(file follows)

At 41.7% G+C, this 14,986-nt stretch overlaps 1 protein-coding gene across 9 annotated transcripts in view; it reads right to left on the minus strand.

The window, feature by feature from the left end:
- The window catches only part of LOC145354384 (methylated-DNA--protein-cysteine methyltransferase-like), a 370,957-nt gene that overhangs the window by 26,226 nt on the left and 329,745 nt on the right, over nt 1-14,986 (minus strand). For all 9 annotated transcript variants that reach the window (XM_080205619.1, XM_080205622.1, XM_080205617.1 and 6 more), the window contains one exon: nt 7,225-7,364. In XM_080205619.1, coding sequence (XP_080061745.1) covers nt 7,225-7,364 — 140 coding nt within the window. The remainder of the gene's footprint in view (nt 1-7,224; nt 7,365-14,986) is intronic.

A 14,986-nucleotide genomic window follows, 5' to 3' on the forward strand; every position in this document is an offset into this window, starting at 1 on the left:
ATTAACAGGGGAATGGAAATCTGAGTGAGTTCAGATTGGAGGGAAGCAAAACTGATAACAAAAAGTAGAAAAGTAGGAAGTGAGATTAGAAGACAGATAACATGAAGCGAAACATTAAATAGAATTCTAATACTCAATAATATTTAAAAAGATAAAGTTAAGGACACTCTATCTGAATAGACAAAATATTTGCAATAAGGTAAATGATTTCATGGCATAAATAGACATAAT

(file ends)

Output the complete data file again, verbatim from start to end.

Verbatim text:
At 41.7% G+C, this 14,986-nt stretch overlaps 1 protein-coding gene across 9 annotated transcripts in view; it reads right to left on the minus strand.

The window, feature by feature from the left end:
- The window catches only part of LOC145354384 (methylated-DNA--protein-cysteine methyltransferase-like), a 370,957-nt gene that overhangs the window by 26,226 nt on the left and 329,745 nt on the right, over nt 1-14,986 (minus strand). For all 9 annotated transcript variants that reach the window (XM_080205619.1, XM_080205622.1, XM_080205617.1 and 6 more), the window contains one exon: nt 7,225-7,364. In XM_080205619.1, coding sequence (XP_080061745.1) covers nt 7,225-7,364 — 140 coding nt within the window. The remainder of the gene's footprint in view (nt 1-7,224; nt 7,365-14,986) is intronic.

A 14,986-nucleotide genomic window follows, 5' to 3' on the forward strand; every position in this document is an offset into this window, starting at 1 on the left:
ATTAACAGGGGAATGGAAATCTGAGTGAGTTCAGATTGGAGGGAAGCAAAACTGATAACAAAAAGTAGAAAAGTAGGAAGTGAGATTAGAAGACAGATAACATGAAGCGAAACATTAAATAGAATTCTAATACTCAATAATATTTAAAAAGATAAAGTTAAGGACACTCTATCTGAATAGACAAAATATTTGCAATAAGGTAAATGATTTCATGGCATAAATAGACATAAT